The Bright Coast

Progressive Thoughts from San Diego Alums on Law, Politics, and Culture

How to Lower Law School Tuition:

Posted by brightcoast on January 13, 2011

Cut career services.

Now I know this is going to sound drastic, it is a major challenge to the typical law school bureacratic structure, but in my honest opinion, it would be a good savings of resources.

There’s nothing worse than receiving the confirmation letter from the State Bar of California, stating “Congratulations! You’ve passed the most difficult bar exam in the country. But you still don’t have a job that pays practicing law.” Ok, so it doesn’t state all of that…

Take USD Law in particular. There are at least 4 career service “counselors” 1 or 2 deans or assistant deans, and several front desk employees/work studies, not to mention a newly remodeled office to house all these people. This has got to be at least a $500k/year venture.

In its defense, from my experiences, career services does the following things: meets with students individually to give advice, organizes networking and speaker events, contacts local agencies or employers upon students’ expressions of interest, services as a gathering place for employers seeking to employ students, organizes and coordinates the on campus interviews, collects applications for non on-campus interviews in certain situations, orchestrates judicial clerkship applications, and has a library of information for students. (I’m sure there are other things they can legitimately claim to do, I am just not familiar with them.)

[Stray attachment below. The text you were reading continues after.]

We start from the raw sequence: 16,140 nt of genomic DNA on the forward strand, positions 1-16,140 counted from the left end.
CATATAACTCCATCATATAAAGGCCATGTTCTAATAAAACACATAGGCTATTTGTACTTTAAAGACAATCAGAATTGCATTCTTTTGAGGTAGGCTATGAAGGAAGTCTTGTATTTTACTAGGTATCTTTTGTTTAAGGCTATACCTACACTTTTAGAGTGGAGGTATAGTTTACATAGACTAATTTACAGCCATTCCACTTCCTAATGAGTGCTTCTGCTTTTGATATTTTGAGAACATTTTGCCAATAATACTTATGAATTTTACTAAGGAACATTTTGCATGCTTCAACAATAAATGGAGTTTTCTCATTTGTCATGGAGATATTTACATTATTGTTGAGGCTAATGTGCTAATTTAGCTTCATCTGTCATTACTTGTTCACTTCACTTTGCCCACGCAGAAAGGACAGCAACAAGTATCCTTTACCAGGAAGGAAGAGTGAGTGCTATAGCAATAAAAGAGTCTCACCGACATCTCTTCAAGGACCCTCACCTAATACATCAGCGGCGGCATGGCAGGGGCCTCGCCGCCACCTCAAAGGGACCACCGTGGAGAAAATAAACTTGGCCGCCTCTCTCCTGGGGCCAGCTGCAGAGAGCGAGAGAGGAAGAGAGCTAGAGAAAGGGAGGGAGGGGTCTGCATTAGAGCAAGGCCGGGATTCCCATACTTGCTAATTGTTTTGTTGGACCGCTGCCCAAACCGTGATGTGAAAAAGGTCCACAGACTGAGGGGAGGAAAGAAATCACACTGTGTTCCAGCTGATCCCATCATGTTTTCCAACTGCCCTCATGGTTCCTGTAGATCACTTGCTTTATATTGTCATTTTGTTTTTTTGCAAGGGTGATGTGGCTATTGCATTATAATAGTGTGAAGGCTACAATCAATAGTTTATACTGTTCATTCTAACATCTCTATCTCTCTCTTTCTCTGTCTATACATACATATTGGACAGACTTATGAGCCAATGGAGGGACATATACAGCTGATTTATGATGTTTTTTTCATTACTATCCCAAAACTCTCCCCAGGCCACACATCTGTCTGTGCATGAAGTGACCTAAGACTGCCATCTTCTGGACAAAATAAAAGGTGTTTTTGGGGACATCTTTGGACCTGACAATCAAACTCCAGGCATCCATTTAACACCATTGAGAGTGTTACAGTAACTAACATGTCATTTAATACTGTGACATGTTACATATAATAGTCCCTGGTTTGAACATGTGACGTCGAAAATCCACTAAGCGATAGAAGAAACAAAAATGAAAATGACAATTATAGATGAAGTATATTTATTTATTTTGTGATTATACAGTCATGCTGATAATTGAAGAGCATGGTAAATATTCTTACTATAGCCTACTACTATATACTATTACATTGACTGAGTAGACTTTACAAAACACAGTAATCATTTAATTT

But herein lies my personal issue with USD Law career services, the amount of jobs they get for students does not justify the enormous cost of having so many people employed, and their services could easily be reappropriated to other departments. This is especially true considering: 1) USD Law tuition is incredibly high; 2) job prospects are low; and 3) bar passage rates have been steadily declining (July 2010 results here). The following, therefore, are my suggestions as to how USD can improve employment prospects of graduates while simultaneously strenghtening the USD Law student-alumni relations, and increasing bar passage rate.

1) Re bar passage rates: beef up academic support, pure and simple.

a. Course guidance: There are no course counselors available for students to discuss the various course and program options.